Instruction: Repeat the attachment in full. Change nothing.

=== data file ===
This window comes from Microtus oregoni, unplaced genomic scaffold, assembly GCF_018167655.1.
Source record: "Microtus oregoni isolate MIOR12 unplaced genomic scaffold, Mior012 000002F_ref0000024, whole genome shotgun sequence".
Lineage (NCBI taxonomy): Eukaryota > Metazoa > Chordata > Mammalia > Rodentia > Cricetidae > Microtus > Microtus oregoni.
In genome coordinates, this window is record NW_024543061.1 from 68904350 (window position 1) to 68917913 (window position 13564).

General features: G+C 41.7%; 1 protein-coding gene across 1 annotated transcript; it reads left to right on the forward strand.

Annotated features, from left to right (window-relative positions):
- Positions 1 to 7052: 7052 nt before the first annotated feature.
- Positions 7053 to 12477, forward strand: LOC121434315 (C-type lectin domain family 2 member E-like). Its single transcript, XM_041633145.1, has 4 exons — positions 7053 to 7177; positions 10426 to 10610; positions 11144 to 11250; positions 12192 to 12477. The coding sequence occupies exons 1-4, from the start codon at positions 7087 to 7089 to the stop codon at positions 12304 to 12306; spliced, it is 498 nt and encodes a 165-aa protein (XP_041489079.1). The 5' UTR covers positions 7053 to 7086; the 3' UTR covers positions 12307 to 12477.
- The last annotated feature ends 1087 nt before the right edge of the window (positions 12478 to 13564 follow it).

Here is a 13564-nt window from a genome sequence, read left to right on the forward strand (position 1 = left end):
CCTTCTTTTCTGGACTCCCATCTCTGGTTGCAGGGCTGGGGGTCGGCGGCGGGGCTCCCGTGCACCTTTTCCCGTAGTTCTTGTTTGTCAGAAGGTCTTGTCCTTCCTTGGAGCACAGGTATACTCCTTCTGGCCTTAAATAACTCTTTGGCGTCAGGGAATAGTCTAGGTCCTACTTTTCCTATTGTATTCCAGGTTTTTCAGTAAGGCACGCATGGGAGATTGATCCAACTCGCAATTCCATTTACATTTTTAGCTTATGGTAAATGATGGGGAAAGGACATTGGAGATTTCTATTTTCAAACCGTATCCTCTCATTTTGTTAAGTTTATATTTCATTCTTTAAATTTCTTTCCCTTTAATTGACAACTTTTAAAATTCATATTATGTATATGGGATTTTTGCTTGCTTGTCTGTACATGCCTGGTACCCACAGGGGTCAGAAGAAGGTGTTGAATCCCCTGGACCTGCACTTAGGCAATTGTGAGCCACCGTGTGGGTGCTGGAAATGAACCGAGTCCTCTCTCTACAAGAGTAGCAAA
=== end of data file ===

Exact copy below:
This window comes from Microtus oregoni, unplaced genomic scaffold, assembly GCF_018167655.1.
Source record: "Microtus oregoni isolate MIOR12 unplaced genomic scaffold, Mior012 000002F_ref0000024, whole genome shotgun sequence".
Lineage (NCBI taxonomy): Eukaryota > Metazoa > Chordata > Mammalia > Rodentia > Cricetidae > Microtus > Microtus oregoni.
In genome coordinates, this window is record NW_024543061.1 from 68904350 (window position 1) to 68917913 (window position 13564).

General features: G+C 41.7%; 1 protein-coding gene across 1 annotated transcript; it reads left to right on the forward strand.

Annotated features, from left to right (window-relative positions):
- Positions 1 to 7052: 7052 nt before the first annotated feature.
- Positions 7053 to 12477, forward strand: LOC121434315 (C-type lectin domain family 2 member E-like). Its single transcript, XM_041633145.1, has 4 exons — positions 7053 to 7177; positions 10426 to 10610; positions 11144 to 11250; positions 12192 to 12477. The coding sequence occupies exons 1-4, from the start codon at positions 7087 to 7089 to the stop codon at positions 12304 to 12306; spliced, it is 498 nt and encodes a 165-aa protein (XP_041489079.1). The 5' UTR covers positions 7053 to 7086; the 3' UTR covers positions 12307 to 12477.
- The last annotated feature ends 1087 nt before the right edge of the window (positions 12478 to 13564 follow it).

Here is a 13564-nt window from a genome sequence, read left to right on the forward strand (position 1 = left end):
CCTTCTTTTCTGGACTCCCATCTCTGGTTGCAGGGCTGGGGGTCGGCGGCGGGGCTCCCGTGCACCTTTTCCCGTAGTTCTTGTTTGTCAGAAGGTCTTGTCCTTCCTTGGAGCACAGGTATACTCCTTCTGGCCTTAAATAACTCTTTGGCGTCAGGGAATAGTCTAGGTCCTACTTTTCCTATTGTATTCCAGGTTTTTCAGTAAGGCACGCATGGGAGATTGATCCAACTCGCAATTCCATTTACATTTTTAGCTTATGGTAAATGATGGGGAAAGGACATTGGAGATTTCTATTTTCAAACCGTATCCTCTCATTTTGTTAAGTTTATATTTCATTCTTTAAATTTCTTTCCCTTTAATTGACAACTTTTAAAATTCATATTATGTATATGGGATTTTTGCTTGCTTGTCTGTACATGCCTGGTACCCACAGGGGTCAGAAGAAGGTGTTGAATCCCCTGGACCTGCACTTAGGCAATTGTGAGCCACCGTGTGGGTGCTGGAAATGAACCGAGTCCTCTCTCTACAAGAGTAGCAAA